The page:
Friday, October 10, 2008

What kind of crash have we?

Search traffic for "market crash" soared as markets worked on their daily 5% trim. Contrarians will take pleasure in this, but it doesn't ease the pain of the losses. News volume also increased sharply, another sign of saturation and capitulation.

The "1929 market crash" is the doom-and-gloom of choice for readers, followed closely by 1987. The 2000 meltdown didn't register amongst search topics.

In numeric terms we have exceeded the losses of 1987; the 36% loss in the S&P from high to low in 1987 was outdone by the 42% loss (and counting) we are now experiencing. Next on the crash watch is the 50% loss witnessed from 2000 to 2002, chief difference to this is the current loss will have occurred in about half the time it took the tech bubble to collapse.

What of 1929? The first step in 1929 saw a 48% loss for the Dow in 2 months (looking good so far) which was followed by a counter rally of 48% which took 5 months to complete. It was after this counter rally that the real pain set in.

In terms of decline structure what we have is very similar to the first phase meltdown in 1929; the precipitous drop without relief. Not even the September 2001 decline came close as the S&P then gave up 23% from August highs to September lows (albeit on the background of a year long bear market), but even this 'milder' decline was followed by a 24% rally.

The real worry will be what happens after we relief rally (based on simple historic comparisons we could come back 42% from here). The 1929 story is well covered with its 83% discount, but the much neglected 2001-2002 drop sheared off 35% from 2001 high, or 18% from the September low. In addition, the latter part of 2002 and early 2003 was spent meandering in a scrappy, soul-searching trading range. Should we put ourselves in stasis until 2010?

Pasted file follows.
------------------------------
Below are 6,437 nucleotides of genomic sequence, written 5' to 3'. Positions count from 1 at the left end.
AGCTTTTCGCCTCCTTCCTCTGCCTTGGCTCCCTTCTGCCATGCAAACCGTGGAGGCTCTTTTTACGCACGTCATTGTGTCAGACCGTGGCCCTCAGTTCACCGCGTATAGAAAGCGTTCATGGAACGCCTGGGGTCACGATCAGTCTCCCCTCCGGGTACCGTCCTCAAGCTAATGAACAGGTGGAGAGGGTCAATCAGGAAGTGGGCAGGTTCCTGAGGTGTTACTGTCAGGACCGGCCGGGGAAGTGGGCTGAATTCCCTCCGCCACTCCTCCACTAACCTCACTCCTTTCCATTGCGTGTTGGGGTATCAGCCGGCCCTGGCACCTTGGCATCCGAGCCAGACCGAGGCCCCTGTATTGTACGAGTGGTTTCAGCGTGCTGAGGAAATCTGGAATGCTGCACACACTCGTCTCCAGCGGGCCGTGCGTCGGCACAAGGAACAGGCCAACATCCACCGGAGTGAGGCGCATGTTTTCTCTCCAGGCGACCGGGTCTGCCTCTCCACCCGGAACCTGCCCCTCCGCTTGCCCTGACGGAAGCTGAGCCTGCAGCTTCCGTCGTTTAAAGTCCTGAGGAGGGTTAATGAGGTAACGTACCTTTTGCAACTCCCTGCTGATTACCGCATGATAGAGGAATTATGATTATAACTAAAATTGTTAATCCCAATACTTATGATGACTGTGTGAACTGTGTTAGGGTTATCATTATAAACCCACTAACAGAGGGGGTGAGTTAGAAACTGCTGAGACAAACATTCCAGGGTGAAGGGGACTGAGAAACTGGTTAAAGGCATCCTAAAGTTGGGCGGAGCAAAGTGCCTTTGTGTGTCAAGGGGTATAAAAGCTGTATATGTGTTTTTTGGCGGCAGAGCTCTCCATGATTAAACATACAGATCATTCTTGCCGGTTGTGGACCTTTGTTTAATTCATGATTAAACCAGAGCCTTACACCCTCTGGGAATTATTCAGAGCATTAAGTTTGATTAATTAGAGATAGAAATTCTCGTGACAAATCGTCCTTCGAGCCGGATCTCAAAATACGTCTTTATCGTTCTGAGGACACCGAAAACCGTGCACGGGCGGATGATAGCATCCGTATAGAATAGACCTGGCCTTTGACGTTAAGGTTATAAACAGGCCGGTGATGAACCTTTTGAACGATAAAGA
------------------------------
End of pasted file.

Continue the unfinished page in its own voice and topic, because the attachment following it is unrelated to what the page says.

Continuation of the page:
Can one profit, or at least protect yourself in the current environment?

Unlike 1929, there is no shortage of inverse index funds and ETFs to invest in. How future restrictions (if any) on short selling affects these remains to be seen, but when the relief bounce plays out it will be time to take a look at some of these trading vehicles as insurance against a decline in your stock portfolio, or as a straight profit trade. Key moving averages (like the 50-day and 200-day MAs) are excellent lines in the sand to buy/sell these instruments. If your favourite stock breaks on volume through its 200-day MA the chances are its confirming a new bull trend. If your favourite stock retreats off its 200-day MA, then it may be time to sell and/or load up on an inverse ETF/fund (especially if the broader market confirms).

You can use Zignals Alerts to track how your stocks perform relative to moving averages. In this case you can be alerted if a stock exceeds its 200-day MA by 1%, but you can set a second alert for a break of a 195-day MA; effectively alerting for stocks approaching their 200-day MA. If you wanted to take it a step further you can create an Advanced Alert with a volume filter (200% of 60-day SMA of Volume is a good one to try) combined with the 200-day MA break to confirm such a bullish move in a stock.

Alternatively, a Zignals Stock Chart can be set with two moving averages overlays:

Dr. Declan Fallon, Senior Market Technician, the free stock alerts, market alerts, and stock charts website